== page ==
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Mayor Greg Fischer Newsroom


Louisville Metro Government, Former County FOP Tentatively Agree to One-Year Transition Contract

Tuesday July 1, 2003

Mayor Jerry Abramson's administration and the Jefferson County Fraternal Order of Police have reached a tentative agreement on a one-year transition contract that creates parity in salary and benefits for all metro police officers.

The proposed deal reached Saturday afternoon puts former county police officers, whose contract expired at midnight yesterday, on the same contract cycle with the former city officers, whose contract expires June 30, 2004. This will allow Louisville Metro Government to negotiate a single, long-term contract with all 1,200 metro police officers next year.

The former Board of Aldermen committed the new government to pay former city police officers the same salary and benefits as former county police officers effective July 1, 2003. So while the tentative contract is with former county police officers, the terms affect all metro police officers.

The agreement, which must be ratified by former county police union members, increases all levels of the former county police officers' pay scale by $1,000 to meet the parity mandated by the former Board of Aldermen without cutting the salaries of any metro police officer.

The former Board of Aldermen's approach would have required salary cuts for 300 former city police officers who currently make more than their former county police counterparts.

"We felt it was unfair to cut the salaries of some police officers in the name of parity for all," Abramson said.

More than 400 former city officers will get salary increases to reach parity - increases that will range from 5 to 9 percent. The 300 former city officers who were paid more than their former county police counterparts will remain at their current salary levels.
 
The ordinance passed by the former Board of Aldermen also extended free health insurance coverage to all former city police officers, their spouses and children. Former county police officers and their families currently get free health insurance.

The cost of the former Board of Aldermen's action for the coming year is $2.3 million - $1.5 million in salary increases for former city police officers and at least $800,000 to provide free health insurance for every former city police officer, their spouses and their children. These costs were included in the FY 2004 budget passed last week.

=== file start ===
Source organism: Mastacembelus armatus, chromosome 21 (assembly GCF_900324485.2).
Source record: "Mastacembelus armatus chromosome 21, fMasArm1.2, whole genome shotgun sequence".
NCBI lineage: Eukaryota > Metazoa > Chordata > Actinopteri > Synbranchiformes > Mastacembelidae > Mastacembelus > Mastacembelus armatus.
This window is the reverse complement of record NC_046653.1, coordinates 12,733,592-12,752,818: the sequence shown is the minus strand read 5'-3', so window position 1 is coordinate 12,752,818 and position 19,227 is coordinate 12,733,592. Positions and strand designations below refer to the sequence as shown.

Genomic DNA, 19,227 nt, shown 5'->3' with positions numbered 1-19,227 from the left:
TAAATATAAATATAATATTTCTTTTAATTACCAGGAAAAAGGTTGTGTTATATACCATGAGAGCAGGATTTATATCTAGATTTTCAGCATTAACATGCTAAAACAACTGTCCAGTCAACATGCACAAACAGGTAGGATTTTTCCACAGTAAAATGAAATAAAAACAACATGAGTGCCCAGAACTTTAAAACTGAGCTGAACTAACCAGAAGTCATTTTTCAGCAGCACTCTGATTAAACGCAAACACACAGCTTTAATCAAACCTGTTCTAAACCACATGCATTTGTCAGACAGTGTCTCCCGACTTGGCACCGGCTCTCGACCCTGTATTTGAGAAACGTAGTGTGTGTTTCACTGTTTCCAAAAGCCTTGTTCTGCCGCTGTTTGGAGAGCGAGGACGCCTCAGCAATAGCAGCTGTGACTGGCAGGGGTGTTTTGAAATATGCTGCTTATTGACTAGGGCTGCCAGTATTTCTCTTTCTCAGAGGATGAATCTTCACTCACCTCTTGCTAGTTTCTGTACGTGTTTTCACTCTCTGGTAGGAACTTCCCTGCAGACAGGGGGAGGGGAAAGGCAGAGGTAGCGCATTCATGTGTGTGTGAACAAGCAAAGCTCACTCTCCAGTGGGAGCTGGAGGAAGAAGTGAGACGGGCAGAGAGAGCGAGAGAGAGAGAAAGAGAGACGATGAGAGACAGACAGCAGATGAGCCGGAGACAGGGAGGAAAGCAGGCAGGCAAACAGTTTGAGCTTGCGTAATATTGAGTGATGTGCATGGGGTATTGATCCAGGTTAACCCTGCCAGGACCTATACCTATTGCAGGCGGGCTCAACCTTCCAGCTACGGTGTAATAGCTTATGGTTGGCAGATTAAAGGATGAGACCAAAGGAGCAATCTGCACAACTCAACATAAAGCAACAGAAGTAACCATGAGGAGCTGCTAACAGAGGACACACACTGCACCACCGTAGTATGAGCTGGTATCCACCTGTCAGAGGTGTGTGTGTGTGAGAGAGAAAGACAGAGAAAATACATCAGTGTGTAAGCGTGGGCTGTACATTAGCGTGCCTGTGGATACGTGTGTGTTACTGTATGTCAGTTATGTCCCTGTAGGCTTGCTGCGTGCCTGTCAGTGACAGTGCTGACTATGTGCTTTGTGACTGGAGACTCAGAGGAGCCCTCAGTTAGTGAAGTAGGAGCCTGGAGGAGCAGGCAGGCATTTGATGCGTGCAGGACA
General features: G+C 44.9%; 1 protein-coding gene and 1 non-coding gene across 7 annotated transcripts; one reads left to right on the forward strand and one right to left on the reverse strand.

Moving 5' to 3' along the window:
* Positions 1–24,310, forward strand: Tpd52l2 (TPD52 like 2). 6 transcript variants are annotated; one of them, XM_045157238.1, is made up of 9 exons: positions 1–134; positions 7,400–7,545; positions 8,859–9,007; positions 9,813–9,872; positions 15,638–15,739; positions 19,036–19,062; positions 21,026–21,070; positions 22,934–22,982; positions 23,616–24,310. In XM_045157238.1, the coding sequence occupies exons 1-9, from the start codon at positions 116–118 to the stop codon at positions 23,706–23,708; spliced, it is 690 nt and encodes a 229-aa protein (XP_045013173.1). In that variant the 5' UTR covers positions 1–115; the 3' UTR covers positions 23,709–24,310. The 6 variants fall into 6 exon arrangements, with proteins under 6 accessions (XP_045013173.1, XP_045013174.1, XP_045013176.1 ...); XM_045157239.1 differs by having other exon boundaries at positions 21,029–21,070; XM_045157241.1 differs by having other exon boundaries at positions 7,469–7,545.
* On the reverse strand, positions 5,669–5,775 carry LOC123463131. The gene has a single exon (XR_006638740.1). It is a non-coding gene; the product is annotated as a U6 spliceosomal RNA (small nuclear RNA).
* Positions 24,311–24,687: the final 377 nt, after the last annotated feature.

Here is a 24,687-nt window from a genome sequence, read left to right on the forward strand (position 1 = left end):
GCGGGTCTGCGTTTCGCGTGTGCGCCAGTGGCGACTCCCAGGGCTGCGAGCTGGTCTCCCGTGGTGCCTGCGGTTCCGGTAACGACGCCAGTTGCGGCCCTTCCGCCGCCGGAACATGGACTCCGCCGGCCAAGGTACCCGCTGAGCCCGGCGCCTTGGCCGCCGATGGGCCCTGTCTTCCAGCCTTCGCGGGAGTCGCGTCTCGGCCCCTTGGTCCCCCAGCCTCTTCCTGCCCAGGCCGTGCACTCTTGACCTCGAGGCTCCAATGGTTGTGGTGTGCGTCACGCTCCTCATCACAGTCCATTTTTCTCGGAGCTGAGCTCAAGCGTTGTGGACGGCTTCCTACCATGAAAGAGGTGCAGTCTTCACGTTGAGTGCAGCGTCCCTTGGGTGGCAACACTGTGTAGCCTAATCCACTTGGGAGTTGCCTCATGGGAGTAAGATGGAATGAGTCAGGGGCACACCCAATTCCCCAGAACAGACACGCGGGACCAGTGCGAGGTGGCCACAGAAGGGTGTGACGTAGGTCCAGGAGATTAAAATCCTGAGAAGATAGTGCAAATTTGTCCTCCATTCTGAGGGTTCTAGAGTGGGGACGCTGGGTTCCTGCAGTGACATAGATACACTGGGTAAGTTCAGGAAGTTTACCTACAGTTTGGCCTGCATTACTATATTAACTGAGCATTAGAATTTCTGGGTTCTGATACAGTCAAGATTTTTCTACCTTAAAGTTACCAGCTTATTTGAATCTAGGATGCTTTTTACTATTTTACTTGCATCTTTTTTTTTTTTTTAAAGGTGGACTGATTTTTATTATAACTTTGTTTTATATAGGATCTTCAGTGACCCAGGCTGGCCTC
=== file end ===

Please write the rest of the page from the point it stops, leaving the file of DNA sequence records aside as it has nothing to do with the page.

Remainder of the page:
The cost of increasing the police pay scales by $1,000 is about $500,000. This money was not specifically included in the budget and will have to come from managing the $113 million metro police budget, Abramson said.

A central issue during next year's negotiations, Abramson said, is whether taxpayers can continue to shoulder the entire cost of health insurance for all 1,200 police officers and their families.

About 95 percent of employees nationwide pay at least some of the cost of their health insurance, according to national surveys. Except for police officers, all other Louisville Metro Government employees contribute to their health insurance premiums.

The tentative agreement also equalizes a host of "non-economic conditions," such as procedures for random drug testing, disciplinary actions and probationary periods for sworn officers. 

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Key points on police contract and former Board of Aldermen mandates

Creates parity in salary and benefits for all metro police officers
 
Puts the former city and county police officers on the same contract cycle so Louisville Metro Government can negotiate a single contract for all metro police officers when both contracts expire June 30, 2004.

Provides a pay equity adjustment of $1,000 in the pay scales of former county police to meet Board of Aldermen's parity mandate without cutting any officer's salary.
 
The former Board of Aldermen's mandate would actually have cut the salaries of 300 former city police officers because some categories of former city officers are paid more than their former county police counterparts.

Provides free health insurance for all police officers, their spouses and children as mandated by former Board of Aldermen.

The cost of the former Board of Aldermen's parity mandates is about $2.3 million - $1.5 million in salary increases and $800,000 for free health insurance for former city police officers.

The cost of increasing the county police pay scales by $1,000 is about $500,000.

· The tentative agreement also equalizes a host of "non-economic conditions," such as procedures for random drug testing, disciplinary actions and probationary periods for sworn officers. What police officers get

· 25% Former city police officers (about 300) - No raise - Free health insurance

· 33% Former city police officers (about 400) - 5 to 9% raise - Free health insurance

· 42% Former county police officers (about 500) - $1,000 raise (1 to 3%) Keep free health insurance 

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